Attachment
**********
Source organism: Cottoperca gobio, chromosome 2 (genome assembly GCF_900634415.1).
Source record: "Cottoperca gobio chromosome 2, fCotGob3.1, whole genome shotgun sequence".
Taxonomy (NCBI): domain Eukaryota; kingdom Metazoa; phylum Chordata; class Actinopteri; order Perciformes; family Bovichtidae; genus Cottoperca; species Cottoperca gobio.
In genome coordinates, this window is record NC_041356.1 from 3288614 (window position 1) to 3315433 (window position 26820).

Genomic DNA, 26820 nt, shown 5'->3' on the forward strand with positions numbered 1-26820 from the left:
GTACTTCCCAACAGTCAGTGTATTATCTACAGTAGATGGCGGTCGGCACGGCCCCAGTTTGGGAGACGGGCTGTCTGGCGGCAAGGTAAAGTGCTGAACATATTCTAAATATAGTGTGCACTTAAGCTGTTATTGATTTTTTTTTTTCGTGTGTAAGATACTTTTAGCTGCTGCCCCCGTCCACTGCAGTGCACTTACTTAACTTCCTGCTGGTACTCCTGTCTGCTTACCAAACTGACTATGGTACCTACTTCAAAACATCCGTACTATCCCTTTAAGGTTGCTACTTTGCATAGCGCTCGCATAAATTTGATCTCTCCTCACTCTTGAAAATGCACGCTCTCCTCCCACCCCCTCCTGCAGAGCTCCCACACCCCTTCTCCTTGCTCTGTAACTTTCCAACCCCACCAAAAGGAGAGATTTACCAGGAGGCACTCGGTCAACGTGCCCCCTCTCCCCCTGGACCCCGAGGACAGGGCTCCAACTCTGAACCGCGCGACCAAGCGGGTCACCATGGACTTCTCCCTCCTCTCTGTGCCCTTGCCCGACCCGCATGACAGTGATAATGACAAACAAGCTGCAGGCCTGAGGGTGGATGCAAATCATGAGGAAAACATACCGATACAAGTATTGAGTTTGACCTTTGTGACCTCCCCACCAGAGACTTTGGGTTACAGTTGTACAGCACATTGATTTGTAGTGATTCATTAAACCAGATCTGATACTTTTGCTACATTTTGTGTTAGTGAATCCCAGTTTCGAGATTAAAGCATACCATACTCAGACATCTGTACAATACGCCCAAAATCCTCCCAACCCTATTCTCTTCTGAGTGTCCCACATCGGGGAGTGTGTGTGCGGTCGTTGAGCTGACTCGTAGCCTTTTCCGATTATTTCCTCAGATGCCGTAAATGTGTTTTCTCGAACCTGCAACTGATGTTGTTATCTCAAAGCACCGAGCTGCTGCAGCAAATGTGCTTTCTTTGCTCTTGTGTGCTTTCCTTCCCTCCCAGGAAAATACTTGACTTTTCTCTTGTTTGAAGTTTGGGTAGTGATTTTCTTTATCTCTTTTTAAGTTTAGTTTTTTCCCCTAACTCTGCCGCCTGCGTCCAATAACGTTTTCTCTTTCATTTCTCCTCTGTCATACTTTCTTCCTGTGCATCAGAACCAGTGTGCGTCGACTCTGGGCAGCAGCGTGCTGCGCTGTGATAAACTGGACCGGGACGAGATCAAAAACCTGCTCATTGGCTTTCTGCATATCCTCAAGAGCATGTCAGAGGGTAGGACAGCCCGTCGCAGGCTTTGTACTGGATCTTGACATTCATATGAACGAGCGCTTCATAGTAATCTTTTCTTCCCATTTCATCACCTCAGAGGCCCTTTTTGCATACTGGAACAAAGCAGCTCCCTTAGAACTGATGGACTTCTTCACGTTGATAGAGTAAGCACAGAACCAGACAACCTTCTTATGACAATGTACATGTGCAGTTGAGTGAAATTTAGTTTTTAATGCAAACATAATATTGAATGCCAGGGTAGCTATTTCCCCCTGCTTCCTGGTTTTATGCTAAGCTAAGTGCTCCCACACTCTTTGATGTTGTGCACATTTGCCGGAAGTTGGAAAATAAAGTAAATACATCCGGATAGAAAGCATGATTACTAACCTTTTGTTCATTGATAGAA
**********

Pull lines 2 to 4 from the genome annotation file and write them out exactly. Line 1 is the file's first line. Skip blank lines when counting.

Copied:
Source record: "Cottoperca gobio chromosome 2, fCotGob3.1, whole genome shotgun sequence".
Taxonomy (NCBI): domain Eukaryota; kingdom Metazoa; phylum Chordata; class Actinopteri; order Perciformes; family Bovichtidae; genus Cottoperca; species Cottoperca gobio.
In genome coordinates, this window is record NC_041356.1 from 3288614 (window position 1) to 3315433 (window position 26820).